Agriculture in Israel


Agriculture in Israel

Agriculture is a major industry in Israel with the country being a net exporter of food as well as a world-leader in agricultural technologies. Israel does not have a geography which makes it appear instantly to be best suited to agriculture. Not only is more than half of the land area desert, but also the climate and water resources do not make agriculture an instantly attractive industry. Just 20% of the land area is naturally arable. [ [http://www.cityfarmer.org/Israelperiurban.html Israel Peri-urban Agriculture ] ] Today agriculture represents 2.5% of total GDP and 3.6% of exports.Citeweb | url=http://www.israel-embassy.org.uk/web/pages/agrisrel.htm | title=Agriculture in Israel | accessdate=2008-03-01] Agricultural workers make up about 3.7% of those employed and Israel produces 95% of its own food requirements, supplementing this by importing grain, oil seeds, meat, coffee, cocoa and sugar, although these imports are more than offset by exports. Israel is home to two unique agricultural communities, the kibbutz and moshav which developed as Jews returned to Israel from Europe in the early twentieth century.

History

Some of the earliest records of agriculture were in the land which now makes up Israel, making use of water resources which were and remain to this day, scarce. Modern agriculture developed in the late nineteenth century, when Jews began returning to the land. They purchased land which was mostly semi-arid, although much had been rendered untillable by deforestation, soil erosion and neglect. They set about clearing rocky fields, constructing terraces, draining swampland, reforesting, counteracting soil erosion, and washing salty land. Since independence in 1948, the total area under cultivation has increased from 408,000 acres (165,000 ha.) to 1.07 million acres (435,000 ha.), whilst the number of agricultural communities has increased from 400 to 725. Agricultural production has expanded 16 times, three times more than population growth.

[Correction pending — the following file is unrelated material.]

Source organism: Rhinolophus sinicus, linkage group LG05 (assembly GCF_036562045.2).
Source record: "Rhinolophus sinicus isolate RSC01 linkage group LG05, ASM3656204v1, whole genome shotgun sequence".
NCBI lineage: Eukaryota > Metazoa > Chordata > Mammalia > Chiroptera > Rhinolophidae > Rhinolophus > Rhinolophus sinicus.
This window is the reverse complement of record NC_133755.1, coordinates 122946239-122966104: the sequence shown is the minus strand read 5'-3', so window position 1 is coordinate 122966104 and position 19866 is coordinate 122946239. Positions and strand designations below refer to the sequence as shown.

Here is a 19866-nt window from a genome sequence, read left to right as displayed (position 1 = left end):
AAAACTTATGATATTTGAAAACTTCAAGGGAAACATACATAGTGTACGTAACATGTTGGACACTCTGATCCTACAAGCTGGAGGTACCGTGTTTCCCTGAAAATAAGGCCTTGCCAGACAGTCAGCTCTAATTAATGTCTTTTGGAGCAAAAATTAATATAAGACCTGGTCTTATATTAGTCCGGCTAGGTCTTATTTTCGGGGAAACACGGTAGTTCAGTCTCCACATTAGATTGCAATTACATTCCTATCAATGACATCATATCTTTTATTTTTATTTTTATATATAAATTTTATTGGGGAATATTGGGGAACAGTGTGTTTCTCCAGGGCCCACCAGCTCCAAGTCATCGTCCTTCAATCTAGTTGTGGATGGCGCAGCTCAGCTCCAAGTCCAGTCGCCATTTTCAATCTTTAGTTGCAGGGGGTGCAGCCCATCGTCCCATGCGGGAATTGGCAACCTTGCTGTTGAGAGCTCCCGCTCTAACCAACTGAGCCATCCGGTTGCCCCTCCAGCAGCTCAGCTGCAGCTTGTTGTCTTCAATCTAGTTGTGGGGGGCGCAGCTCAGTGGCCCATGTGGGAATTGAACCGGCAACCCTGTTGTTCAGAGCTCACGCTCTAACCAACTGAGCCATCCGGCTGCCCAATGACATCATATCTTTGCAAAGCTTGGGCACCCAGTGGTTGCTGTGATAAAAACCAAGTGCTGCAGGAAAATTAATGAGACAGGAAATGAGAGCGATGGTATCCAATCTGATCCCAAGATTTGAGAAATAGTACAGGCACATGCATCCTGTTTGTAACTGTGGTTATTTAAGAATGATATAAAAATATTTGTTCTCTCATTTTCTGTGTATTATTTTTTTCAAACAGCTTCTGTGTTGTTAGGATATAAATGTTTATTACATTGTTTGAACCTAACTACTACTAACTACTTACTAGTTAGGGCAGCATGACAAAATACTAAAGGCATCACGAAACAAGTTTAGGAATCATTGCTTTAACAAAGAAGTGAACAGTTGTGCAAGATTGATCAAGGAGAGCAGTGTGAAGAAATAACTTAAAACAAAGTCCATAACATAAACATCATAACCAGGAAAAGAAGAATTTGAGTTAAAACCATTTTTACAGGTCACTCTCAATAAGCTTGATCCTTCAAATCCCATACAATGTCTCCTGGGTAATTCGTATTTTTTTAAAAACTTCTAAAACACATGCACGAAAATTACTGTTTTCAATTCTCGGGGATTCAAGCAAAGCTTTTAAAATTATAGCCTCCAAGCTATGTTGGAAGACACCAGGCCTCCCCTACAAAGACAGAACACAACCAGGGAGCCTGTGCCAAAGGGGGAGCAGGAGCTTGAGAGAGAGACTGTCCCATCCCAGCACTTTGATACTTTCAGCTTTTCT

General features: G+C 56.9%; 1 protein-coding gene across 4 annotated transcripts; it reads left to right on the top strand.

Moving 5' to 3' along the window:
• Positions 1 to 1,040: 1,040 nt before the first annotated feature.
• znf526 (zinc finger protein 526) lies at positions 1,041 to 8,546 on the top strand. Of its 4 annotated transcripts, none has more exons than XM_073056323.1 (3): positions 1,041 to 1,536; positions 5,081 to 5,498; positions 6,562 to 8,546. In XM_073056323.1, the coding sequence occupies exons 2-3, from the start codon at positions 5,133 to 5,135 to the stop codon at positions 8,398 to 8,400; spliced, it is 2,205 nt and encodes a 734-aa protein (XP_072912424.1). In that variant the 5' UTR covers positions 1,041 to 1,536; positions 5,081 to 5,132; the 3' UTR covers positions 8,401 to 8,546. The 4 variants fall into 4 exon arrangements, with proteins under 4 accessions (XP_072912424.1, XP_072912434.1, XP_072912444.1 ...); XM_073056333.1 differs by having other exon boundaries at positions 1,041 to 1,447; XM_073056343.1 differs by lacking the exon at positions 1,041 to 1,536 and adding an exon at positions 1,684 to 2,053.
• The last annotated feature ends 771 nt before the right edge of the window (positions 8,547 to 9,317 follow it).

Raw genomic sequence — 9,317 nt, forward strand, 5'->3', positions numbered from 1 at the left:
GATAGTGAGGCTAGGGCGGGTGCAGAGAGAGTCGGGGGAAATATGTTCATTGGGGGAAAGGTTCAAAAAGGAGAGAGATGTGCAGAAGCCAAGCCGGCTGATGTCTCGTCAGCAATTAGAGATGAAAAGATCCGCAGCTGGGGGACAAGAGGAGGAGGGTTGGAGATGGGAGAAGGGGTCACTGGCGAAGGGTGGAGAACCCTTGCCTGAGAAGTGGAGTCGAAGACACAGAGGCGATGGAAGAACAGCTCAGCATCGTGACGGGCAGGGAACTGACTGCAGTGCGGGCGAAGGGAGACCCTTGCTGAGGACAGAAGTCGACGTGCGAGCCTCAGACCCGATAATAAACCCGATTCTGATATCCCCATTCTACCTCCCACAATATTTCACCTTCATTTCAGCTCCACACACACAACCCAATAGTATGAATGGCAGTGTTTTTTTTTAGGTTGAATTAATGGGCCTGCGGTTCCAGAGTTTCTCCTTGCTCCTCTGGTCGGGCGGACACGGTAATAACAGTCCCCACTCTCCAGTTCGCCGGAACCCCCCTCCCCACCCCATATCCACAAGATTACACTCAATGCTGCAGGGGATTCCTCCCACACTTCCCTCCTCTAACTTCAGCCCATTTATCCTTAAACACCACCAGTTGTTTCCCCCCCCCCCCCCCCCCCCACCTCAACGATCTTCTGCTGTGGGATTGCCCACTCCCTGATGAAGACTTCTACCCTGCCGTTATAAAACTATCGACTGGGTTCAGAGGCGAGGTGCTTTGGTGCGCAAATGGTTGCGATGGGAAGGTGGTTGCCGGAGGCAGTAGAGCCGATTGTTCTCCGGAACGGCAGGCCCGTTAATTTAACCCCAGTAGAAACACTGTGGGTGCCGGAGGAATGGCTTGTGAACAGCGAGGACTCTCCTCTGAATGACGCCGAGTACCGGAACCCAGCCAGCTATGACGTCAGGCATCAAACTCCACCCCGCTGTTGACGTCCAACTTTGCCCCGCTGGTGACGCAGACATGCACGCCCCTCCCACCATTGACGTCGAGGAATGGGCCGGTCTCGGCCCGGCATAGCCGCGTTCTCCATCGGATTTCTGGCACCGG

Water is a resource which is in increasing demand in the country with rain falling only between November and April, with an uneven distribution across the country, from 28 inches (70 cm) in the north to less than 2 inches (5 cm) in the south. Annual renewable water resources are about 5.6 billion cubic feet (1.6 billion cu. m.), of which 75% of which is used for agriculture. Most of Israel's freshwater sources have been consequently joined to the National Water Carrier, network of pumping stations, reservoirs, canals and pipelines which transfers water from the north south. The area of irrigated farmland in the country has increased from 74,000 acres (30,000 ha) in 1948 to some 460,000 acres (186,400 ha) today.

Agriculture in Israel today

The importance of agriculture in Israel's economy has fallen over time, accounting for decreasing values of GDP. In 1979, it accounted for just under 6% of GDP, in 1985 5.1%, and today, 2.5%. [http://agricultureinisrael.com/page1/page1.html Agriculture in Israel ] ] In 1995, there were 43,000 farm units with an average size of 13.5 hectares. 19.8% of these were smaller than 1 hectare, 75.7% were 1 to 9 hectares in size, 3.3% were between 10 and 49 hectares, 0.4% were between 50 and 190 hectares, and 0.8% were larger than 200 hectares. Of the 380,000 hectares under cultivation in 1995, 20.8% was under permanent cultivation and 79.2% under rotating cultivation. Farm units included 160,000 hectares used for activities other than cultivation. Cultivation was based mainly in the northern coastal plains, the hills of the interior, and the upper Jordan Valley.

In 2006, agricultural output in Israel fell by 0.6% following a 3.6% rise in 2005, whilst inputs for this year rose by 1.2% excluding wages. [http://www1.cbs.gov.il/publications/haklaut06/pdf/e_print.pdf Microsoft Word - covers.doc ] ] Between 2004 and 2006, vegetables consistently saw the greatest outputs, accounting for around 35% of total agricultural output. Flowers made up around 20%, field crops made up around 18%, fruits (other than citrus), around 15%, and citrus fruits around 10%. In 2006, 36.7% of agricultural output was for domestic consumption, 33.9% for domestic manufacturing, and 22% for direct export. In 2006, 33% of vegetables, 27% of flowers, 16% of field crops, 15.5% of fruits other than citrus, and 9% of citrus fruits were exported.

Farm types